People's Police Report
Shootings & deaths
Portland's New Gang Team
By mid-August, 2021, Portland Police had shot at four people, killing two; by the same time in 2022 they shot six people, killing three of them. In a disturbing trend, two female Portland Police officers were involved in the shooting incidents since May, adding to the no-hit shooting by Jennifer Pearce in December 2020 (PPR #83). Shortly after midnight on July 24, Officer Gelsomina Cavalli-Singer (#59104) shot and killed Jonathan Worth, 19, who had seconds earlier been disarmed by her partner, an as-yet-unnamed male officer, while they were investigating Worth for Domestic Violence. Two days later on July 26, Officer Kyle Roush (#57758) fired at a person driving a truck who was suspected of firing a gun; that person allegedly rammed a patrol car with the truck and drove off. The next day, on July 27, an officer from the Focused Intervention Team (FIT) shot and killed a man; PPB has refused to release more info as of August 18. On May 7, just days after Portland Copwatch quoted Officer Whitney Anderson saying that she thinks the FIT, Portland's new Gang Enforcement Team, will make the city a "safer place," she was one of four officers to riddle a suspect with bullets. The suspect, 36 year old Matthew Leahey, was hospitalized for three weeks with critical injuries (Portland Mercury blog, May 8) and his name was not revealed to the public that entire time. Anderson (#59770) was joined by Adi Ramic (#51049), John Bartlett (#56711) and Michelle Petty (#58008). On August 16, the FIT shot at, but did not wound Robert Connelly, 49, when trying to arrest him on a warrant-- more info in our next issue. Here are the details, as known, on the other four new incidents.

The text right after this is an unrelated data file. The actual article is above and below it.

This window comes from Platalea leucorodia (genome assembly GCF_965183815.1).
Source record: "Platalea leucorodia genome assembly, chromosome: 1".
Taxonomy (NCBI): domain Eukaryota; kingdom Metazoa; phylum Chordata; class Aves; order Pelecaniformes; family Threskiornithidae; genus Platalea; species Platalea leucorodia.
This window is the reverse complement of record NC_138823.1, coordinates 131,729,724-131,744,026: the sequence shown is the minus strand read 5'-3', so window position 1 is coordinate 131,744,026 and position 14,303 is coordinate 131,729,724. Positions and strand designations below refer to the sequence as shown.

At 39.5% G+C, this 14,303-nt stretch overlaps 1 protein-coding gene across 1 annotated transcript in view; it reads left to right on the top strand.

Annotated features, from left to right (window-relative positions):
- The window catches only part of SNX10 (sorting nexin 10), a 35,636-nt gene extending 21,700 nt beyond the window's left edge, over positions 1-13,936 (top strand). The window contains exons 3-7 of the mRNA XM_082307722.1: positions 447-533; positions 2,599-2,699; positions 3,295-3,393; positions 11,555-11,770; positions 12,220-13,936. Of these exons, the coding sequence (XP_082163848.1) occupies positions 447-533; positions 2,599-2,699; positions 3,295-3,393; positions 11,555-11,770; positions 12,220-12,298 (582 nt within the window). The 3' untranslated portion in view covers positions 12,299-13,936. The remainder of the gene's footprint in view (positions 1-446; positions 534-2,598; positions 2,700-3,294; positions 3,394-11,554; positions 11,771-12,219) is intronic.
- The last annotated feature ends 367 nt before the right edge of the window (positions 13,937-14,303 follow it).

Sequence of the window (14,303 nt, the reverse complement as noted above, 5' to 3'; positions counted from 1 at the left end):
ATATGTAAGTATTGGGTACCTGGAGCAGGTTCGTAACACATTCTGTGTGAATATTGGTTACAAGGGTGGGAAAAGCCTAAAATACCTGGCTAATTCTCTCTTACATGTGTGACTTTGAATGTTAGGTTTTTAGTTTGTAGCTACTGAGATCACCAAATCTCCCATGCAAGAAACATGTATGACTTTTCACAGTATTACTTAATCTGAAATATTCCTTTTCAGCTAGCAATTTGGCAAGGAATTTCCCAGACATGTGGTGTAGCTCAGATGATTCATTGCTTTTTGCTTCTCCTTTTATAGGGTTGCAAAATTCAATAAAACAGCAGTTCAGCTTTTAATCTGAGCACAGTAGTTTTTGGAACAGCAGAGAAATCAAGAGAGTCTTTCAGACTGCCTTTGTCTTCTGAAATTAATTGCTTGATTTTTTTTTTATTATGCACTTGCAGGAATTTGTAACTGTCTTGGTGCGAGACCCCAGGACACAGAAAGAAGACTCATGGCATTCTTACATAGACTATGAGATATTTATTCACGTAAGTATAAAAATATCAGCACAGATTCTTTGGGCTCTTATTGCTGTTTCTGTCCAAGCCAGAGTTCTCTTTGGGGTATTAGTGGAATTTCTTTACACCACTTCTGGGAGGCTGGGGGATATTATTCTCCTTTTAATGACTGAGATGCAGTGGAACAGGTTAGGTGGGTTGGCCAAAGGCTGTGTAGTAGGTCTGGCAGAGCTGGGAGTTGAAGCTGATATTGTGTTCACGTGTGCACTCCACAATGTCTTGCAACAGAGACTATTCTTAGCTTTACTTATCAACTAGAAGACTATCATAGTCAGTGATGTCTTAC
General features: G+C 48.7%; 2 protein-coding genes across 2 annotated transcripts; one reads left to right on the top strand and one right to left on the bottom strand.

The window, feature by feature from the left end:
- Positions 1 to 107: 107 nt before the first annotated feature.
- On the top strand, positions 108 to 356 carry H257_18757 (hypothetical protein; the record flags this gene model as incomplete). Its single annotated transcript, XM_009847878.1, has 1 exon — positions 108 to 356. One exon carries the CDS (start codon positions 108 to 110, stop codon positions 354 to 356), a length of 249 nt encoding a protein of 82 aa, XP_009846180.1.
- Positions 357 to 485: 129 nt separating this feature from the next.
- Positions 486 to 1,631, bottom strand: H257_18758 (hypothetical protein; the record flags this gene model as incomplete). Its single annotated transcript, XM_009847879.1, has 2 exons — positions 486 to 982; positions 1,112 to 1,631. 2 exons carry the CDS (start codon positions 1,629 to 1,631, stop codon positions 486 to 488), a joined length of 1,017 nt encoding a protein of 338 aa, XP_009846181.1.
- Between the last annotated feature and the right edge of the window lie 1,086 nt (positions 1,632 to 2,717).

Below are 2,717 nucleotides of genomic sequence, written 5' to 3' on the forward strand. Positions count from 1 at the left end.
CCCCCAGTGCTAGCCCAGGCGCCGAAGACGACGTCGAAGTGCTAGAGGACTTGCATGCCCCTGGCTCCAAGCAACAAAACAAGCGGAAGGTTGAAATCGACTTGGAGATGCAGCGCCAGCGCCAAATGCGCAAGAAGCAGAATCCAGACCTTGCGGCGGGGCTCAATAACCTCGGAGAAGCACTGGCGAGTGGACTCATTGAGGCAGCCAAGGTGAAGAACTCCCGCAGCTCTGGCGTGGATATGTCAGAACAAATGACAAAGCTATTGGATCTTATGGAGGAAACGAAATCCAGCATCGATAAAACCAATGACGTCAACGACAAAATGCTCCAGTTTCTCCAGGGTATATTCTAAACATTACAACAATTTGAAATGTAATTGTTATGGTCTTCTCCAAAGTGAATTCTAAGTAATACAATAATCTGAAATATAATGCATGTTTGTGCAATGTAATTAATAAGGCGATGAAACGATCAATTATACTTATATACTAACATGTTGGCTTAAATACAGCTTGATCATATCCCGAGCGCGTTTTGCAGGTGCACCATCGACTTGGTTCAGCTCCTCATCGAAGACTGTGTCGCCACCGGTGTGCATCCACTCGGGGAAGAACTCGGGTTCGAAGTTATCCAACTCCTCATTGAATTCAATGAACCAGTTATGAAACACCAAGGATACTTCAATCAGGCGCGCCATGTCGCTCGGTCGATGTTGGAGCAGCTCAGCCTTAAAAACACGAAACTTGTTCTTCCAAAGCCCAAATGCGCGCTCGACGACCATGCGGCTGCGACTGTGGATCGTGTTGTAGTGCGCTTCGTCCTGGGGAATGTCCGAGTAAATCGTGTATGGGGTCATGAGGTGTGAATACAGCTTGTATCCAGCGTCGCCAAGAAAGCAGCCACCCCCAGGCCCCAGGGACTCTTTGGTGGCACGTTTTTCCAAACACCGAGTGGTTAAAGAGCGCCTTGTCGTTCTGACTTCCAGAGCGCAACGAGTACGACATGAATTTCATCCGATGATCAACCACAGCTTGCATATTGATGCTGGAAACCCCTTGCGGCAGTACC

Jonathan Worth: Death Caught on Video
The shooting by Officer Cavalli-Singer is highly unusual in that Chris Ponte, a person who regularly videos police-civilian interactions, recorded the incident. The video appears to show the male officer disarming the suspect by throwing the gun aside seconds after the man fired it, apparently down the street and not at the officers. Ponte is quoted in the media saying "the pistol was not in the guy's hand at the time when she shot him" (KOIN-6TV, July 24). While it is remotely possible Cavalli-Singer was unaware the gun didn't pose an immediate threat, which may mean she followed legal guidance that force must be based on what an officer knows at the time rather than 20/20 hindsight, it's not clear she was following policy by firing the gun at least five times without assessing if the threat was still active.
Matthew Leahey: Gang Team Shoots a White Man
The PPB and the media report that Leahey "exchanged gunfire" with the officers after they pulled him over for "multiple violations" in a car (Oregonlive, May 7). Surprisingly, images of Leahey indicate that he is Caucasian, despite the Bureau gang teams' history of over-policing the Black community. The PPB initially reported that an officer was shot, but then retracted that tidbit of misinformation-- similar to their incorrect report on the white supremacist shooting in Normandale Park in February (PPR #86). In apparent violation of communications restrictions, one officer told a witness that Leahey "tried to kill my partner."